Inspiration

152 Nassau Street is not the first recording studio (short-term or long-term) to have been threatened with demolition. Here are some inspirational stories of cities that have worked to bring their music history back to life in the buildings where the music happened.

508 Park – Dallas, Texas

In the 1930s, a makeshift recording studio was built in the film exchange at 508 Park Avenue for field recording sessions with Robert Johnson, Bob Wills and The Texas Playboys, The Light Crust Doughboys, The Chuck Wagon Gang, Lolo Cavazos, and many others. 508 Park is currently under renovation to become a community resource a with recording studio, art gallery, coffee bar, and gift shop.

Herzog Records – Cincinnati, Ohio

This studio at 811 Race Street was where Hank Williams recorded his only two sessions outside Nashville. The building now houses the Cincinnati Music Heritage Foundation and a music store.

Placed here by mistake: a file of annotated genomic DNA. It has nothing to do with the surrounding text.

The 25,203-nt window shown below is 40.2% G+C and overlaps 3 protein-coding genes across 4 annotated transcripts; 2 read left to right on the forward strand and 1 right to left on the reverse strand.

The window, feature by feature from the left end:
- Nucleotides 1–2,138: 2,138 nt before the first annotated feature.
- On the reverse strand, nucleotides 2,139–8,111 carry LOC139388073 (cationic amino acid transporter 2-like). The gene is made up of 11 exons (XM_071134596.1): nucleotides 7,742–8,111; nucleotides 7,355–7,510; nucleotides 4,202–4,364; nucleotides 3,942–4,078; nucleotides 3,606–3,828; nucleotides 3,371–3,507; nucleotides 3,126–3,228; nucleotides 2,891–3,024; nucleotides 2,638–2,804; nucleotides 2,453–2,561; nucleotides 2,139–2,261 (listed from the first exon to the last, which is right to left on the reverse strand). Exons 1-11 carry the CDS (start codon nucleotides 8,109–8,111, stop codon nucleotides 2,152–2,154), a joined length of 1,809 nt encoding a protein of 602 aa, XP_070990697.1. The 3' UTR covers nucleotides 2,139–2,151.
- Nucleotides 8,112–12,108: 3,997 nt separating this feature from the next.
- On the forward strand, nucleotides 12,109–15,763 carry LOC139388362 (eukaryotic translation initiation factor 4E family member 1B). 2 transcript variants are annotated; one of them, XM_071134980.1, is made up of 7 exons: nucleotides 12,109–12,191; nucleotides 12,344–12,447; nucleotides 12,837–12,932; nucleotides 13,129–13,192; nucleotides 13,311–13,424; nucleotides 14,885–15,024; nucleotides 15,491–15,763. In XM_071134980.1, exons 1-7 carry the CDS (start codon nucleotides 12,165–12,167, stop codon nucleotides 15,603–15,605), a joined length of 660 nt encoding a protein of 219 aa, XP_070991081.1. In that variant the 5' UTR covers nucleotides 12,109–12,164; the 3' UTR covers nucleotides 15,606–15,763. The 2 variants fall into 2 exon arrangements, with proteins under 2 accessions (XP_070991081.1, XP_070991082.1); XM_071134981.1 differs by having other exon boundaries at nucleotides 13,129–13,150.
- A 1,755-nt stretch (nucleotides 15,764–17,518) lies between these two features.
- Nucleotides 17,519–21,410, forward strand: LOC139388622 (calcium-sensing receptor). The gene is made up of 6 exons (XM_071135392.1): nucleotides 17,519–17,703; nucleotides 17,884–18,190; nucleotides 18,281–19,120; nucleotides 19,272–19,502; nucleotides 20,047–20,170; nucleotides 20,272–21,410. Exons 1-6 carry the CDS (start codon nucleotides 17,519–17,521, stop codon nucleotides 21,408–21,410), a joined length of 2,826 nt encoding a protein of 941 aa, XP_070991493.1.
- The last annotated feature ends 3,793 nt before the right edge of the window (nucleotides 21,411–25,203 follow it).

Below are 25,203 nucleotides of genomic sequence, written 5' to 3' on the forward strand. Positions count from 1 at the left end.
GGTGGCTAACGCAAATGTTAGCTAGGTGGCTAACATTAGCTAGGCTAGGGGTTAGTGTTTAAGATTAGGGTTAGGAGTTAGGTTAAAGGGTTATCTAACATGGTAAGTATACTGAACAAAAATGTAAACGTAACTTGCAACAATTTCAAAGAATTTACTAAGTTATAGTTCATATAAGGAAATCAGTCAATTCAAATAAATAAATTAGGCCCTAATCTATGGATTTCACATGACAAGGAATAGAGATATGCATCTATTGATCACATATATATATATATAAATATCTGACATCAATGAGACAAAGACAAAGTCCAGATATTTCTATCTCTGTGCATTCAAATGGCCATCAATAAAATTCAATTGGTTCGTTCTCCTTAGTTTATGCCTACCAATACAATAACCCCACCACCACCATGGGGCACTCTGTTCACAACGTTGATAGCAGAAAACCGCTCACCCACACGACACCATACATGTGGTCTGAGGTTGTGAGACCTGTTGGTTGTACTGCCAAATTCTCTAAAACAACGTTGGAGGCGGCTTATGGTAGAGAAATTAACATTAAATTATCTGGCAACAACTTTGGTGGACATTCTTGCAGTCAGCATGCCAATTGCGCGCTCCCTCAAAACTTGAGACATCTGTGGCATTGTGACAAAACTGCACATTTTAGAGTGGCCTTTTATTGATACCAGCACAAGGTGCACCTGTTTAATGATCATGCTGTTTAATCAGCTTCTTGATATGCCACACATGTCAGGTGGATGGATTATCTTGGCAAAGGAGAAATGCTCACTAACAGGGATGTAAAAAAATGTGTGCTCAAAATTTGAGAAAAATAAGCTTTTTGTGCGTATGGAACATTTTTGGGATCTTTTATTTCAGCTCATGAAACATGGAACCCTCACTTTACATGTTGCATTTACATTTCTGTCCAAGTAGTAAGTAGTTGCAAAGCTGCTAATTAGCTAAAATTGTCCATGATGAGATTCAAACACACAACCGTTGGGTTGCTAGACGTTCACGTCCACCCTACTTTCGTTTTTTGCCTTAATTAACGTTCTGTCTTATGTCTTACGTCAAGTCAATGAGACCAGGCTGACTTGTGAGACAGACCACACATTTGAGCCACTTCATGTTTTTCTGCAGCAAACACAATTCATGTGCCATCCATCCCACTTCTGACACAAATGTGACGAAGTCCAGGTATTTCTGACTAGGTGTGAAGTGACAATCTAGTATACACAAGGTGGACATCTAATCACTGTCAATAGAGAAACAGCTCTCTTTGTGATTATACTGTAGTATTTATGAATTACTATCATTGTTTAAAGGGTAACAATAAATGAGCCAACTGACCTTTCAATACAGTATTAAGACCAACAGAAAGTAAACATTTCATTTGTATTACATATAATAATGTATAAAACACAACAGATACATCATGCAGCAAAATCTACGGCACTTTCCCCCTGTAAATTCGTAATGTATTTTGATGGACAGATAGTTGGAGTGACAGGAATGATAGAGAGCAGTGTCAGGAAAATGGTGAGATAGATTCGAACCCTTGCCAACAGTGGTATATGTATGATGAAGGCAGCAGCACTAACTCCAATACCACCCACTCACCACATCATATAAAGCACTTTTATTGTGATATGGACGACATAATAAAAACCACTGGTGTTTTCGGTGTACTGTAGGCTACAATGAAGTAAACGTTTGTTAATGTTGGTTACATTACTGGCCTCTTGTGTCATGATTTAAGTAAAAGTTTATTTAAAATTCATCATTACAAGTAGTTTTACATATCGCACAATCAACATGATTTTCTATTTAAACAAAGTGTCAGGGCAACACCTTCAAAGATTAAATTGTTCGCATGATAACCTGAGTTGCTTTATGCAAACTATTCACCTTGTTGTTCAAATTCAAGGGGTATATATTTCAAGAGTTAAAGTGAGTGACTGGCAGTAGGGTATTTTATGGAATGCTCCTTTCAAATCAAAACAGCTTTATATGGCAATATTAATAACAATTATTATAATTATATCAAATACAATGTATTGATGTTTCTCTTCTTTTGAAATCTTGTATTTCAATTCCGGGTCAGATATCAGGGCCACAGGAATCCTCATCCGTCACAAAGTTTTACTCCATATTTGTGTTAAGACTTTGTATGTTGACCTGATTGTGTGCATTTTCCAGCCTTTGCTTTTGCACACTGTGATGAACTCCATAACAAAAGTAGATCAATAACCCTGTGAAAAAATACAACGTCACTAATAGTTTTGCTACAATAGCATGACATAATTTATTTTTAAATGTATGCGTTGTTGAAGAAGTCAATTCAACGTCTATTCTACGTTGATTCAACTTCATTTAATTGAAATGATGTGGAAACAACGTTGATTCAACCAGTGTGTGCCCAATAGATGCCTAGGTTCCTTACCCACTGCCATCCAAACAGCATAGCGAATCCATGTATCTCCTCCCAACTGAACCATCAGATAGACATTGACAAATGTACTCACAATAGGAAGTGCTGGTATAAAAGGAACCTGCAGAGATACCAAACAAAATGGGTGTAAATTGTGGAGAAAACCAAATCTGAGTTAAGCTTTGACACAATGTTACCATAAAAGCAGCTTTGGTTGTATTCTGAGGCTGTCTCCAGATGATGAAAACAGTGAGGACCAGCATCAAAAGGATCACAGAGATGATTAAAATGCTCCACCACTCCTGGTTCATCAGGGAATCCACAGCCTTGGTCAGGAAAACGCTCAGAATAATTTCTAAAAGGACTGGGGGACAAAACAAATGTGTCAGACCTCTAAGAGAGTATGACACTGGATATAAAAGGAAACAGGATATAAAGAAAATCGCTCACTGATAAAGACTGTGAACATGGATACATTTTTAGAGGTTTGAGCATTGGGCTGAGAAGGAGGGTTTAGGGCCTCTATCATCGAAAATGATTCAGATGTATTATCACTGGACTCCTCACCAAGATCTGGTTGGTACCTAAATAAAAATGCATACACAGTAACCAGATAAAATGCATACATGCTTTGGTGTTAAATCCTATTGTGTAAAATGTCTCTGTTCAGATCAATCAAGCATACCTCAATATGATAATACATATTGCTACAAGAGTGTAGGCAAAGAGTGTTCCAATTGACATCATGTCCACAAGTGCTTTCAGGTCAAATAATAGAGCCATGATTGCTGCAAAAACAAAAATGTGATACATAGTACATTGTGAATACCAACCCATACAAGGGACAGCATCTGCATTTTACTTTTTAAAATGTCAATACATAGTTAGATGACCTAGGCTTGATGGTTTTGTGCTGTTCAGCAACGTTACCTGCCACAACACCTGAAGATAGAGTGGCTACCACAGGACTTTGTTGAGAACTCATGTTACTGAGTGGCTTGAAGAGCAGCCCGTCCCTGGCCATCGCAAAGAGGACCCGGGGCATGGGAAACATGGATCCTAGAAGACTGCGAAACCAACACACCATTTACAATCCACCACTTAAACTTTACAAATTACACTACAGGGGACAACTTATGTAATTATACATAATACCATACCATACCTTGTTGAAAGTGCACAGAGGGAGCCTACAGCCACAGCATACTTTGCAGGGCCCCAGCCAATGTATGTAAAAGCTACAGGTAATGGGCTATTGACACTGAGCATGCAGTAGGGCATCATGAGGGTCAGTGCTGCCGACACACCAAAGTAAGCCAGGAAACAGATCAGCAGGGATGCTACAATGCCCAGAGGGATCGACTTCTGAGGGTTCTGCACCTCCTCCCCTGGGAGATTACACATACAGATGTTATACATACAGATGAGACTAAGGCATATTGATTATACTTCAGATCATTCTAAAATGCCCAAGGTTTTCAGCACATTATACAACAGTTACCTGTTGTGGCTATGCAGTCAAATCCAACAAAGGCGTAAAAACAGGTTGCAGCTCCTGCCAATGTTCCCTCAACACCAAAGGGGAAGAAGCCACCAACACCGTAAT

King Records – Cincinnati, Ohio

This studio at 1540 Brewster Avenue was the site of recordings by James Brown, Bootsy Collins, Ike Turner, Hank Ballard, Otis Redding, John Lee Hooker, and LaVern Baker. A historical marker was placed by the Rock and Roll Hall of Fame in 2008 and money is currently being raised to preserve the building.

Capricorn Studios – Macon, Georgia

This studio at 535 D.T. Walton Sr. Way was home to the Allman Brothers Band, the Marshall Tucker Band, Delbert McClinton, the Outlaws, the Dixie Dregs, the James Montgomery Band, and many other southern rock bands. The building was threatened with demolition but now will be used by Mercer University not just as a museum, but also with recording studios, offices for arts-related non-profits, and space for small concerts.

United Sound Systems – Detroit, Michigan

This studio at 5840 Second Avenue has reopened and includes a museum. Many popular music artists have recorded there, including blues musicians like John Lee Hooker and funk bands like Funkadelic.